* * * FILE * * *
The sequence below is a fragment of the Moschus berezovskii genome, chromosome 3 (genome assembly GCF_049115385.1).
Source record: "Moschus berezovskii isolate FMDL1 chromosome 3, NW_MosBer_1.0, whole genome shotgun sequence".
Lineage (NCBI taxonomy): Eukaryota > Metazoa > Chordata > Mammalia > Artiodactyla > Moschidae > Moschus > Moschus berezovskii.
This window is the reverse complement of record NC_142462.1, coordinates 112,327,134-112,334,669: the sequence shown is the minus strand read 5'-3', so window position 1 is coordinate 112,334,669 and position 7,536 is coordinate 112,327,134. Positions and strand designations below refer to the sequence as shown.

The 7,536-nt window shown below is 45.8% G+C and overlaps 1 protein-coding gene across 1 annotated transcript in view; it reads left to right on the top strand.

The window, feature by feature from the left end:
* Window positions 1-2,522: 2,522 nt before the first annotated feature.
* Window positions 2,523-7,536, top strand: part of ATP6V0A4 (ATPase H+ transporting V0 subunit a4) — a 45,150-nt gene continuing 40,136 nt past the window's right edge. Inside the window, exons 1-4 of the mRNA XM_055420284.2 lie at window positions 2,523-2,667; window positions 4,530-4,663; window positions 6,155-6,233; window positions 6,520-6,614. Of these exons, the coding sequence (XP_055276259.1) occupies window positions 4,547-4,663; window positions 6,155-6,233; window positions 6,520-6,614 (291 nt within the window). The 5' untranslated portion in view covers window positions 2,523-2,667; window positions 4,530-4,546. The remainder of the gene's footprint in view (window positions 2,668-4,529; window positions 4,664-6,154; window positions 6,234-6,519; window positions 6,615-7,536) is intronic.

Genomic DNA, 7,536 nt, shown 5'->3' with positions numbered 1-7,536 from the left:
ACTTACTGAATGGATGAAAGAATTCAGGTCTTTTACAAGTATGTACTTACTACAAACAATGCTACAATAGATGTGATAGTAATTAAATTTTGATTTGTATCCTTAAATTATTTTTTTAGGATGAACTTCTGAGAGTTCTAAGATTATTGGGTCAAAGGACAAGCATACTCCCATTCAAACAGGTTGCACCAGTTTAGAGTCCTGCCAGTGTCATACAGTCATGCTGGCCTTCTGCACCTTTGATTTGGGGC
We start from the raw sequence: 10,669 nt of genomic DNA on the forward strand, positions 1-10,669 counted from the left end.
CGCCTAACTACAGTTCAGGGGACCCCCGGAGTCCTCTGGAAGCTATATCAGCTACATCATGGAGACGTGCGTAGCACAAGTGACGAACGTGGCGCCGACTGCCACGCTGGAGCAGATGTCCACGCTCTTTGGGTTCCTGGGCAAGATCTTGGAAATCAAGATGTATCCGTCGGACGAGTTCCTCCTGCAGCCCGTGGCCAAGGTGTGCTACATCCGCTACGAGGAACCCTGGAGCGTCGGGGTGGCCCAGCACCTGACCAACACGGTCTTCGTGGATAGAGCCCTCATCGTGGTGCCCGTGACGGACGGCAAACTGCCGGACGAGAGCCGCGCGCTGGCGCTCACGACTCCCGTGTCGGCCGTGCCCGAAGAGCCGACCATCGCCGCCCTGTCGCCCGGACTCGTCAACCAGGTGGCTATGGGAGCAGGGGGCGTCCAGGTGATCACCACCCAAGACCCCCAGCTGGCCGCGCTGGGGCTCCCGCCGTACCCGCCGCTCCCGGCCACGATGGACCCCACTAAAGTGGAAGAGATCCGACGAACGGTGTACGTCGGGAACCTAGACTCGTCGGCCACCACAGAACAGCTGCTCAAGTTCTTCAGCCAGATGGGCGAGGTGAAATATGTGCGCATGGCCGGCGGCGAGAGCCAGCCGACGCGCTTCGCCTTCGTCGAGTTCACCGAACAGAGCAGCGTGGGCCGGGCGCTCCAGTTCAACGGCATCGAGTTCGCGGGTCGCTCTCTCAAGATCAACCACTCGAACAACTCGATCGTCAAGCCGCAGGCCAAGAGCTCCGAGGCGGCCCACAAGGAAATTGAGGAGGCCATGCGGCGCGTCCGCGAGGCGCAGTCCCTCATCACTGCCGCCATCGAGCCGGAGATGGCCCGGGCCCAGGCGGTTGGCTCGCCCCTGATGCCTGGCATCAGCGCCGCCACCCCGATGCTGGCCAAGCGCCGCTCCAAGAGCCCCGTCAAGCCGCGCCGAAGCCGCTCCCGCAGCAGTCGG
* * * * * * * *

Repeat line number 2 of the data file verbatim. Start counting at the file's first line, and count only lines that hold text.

Source record: "Moschus berezovskii isolate FMDL1 chromosome 3, NW_MosBer_1.0, whole genome shotgun sequence".